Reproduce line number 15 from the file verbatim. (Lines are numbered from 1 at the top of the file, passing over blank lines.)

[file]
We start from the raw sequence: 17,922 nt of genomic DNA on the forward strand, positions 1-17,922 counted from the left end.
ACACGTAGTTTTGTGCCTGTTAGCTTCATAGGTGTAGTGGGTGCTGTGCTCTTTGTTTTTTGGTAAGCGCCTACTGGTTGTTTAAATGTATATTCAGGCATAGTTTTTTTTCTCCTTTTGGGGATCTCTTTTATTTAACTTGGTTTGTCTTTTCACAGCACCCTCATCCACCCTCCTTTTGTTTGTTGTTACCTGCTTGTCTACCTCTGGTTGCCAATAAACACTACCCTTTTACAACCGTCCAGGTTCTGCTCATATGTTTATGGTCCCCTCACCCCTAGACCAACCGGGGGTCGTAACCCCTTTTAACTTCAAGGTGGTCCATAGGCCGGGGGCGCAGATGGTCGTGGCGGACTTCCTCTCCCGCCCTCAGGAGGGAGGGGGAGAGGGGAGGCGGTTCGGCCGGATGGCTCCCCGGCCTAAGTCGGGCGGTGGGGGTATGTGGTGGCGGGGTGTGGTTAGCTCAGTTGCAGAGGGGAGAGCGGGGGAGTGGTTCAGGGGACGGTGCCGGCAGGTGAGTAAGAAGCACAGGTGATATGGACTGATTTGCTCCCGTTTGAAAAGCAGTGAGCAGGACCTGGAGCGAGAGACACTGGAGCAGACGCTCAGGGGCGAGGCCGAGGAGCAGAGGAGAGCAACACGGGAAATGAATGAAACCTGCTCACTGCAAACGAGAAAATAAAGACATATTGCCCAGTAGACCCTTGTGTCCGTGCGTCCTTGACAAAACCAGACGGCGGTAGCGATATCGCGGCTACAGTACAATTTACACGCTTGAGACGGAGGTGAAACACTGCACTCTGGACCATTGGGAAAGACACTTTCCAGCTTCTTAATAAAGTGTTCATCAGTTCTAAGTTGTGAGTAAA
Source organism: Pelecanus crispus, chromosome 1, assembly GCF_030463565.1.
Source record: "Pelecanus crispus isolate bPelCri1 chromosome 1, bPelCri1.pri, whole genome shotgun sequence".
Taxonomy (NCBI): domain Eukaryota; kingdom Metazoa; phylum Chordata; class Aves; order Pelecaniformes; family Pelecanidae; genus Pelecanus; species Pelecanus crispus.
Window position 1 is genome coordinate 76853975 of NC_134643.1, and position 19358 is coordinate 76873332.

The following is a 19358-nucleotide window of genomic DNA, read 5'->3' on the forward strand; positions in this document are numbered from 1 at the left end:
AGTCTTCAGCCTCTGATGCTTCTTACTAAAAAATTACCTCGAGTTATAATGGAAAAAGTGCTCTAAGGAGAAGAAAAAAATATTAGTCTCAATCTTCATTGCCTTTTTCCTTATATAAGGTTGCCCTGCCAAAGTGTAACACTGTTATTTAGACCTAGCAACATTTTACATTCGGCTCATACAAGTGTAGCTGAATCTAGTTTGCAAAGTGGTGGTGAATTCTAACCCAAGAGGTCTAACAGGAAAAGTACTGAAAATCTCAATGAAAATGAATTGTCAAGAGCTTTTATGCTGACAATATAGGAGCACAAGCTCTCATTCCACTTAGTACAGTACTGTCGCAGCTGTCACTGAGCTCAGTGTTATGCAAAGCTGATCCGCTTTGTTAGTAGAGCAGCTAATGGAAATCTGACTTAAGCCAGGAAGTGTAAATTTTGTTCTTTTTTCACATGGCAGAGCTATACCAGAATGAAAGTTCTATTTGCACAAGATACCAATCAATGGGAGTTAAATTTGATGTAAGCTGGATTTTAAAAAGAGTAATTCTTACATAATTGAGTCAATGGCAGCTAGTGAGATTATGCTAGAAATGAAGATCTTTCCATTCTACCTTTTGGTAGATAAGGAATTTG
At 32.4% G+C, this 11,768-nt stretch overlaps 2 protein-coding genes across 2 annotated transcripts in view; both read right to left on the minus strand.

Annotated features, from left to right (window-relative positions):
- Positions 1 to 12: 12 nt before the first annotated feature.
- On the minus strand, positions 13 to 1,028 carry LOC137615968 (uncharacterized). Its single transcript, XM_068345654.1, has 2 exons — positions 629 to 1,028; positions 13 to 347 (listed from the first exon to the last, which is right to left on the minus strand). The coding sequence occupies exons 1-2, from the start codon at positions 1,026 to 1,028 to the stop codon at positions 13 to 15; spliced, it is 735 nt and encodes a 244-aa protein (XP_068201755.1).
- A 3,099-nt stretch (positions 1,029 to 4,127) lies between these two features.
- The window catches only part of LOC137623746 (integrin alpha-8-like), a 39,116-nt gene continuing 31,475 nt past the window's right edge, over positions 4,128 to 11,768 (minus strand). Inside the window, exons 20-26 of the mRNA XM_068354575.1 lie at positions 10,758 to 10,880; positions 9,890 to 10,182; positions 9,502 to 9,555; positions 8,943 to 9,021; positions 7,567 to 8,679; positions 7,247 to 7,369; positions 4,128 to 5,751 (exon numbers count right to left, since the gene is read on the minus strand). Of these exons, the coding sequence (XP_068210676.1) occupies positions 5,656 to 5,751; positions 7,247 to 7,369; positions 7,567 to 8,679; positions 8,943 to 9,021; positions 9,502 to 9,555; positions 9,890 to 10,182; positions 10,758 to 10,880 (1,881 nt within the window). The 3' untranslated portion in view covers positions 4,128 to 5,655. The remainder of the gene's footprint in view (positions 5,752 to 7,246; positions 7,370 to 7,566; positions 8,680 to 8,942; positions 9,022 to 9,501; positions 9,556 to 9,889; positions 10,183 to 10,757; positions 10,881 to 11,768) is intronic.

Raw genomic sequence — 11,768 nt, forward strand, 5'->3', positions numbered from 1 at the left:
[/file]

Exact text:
Raw genomic sequence — 11,768 nt, forward strand, 5'->3', positions numbered from 1 at the left: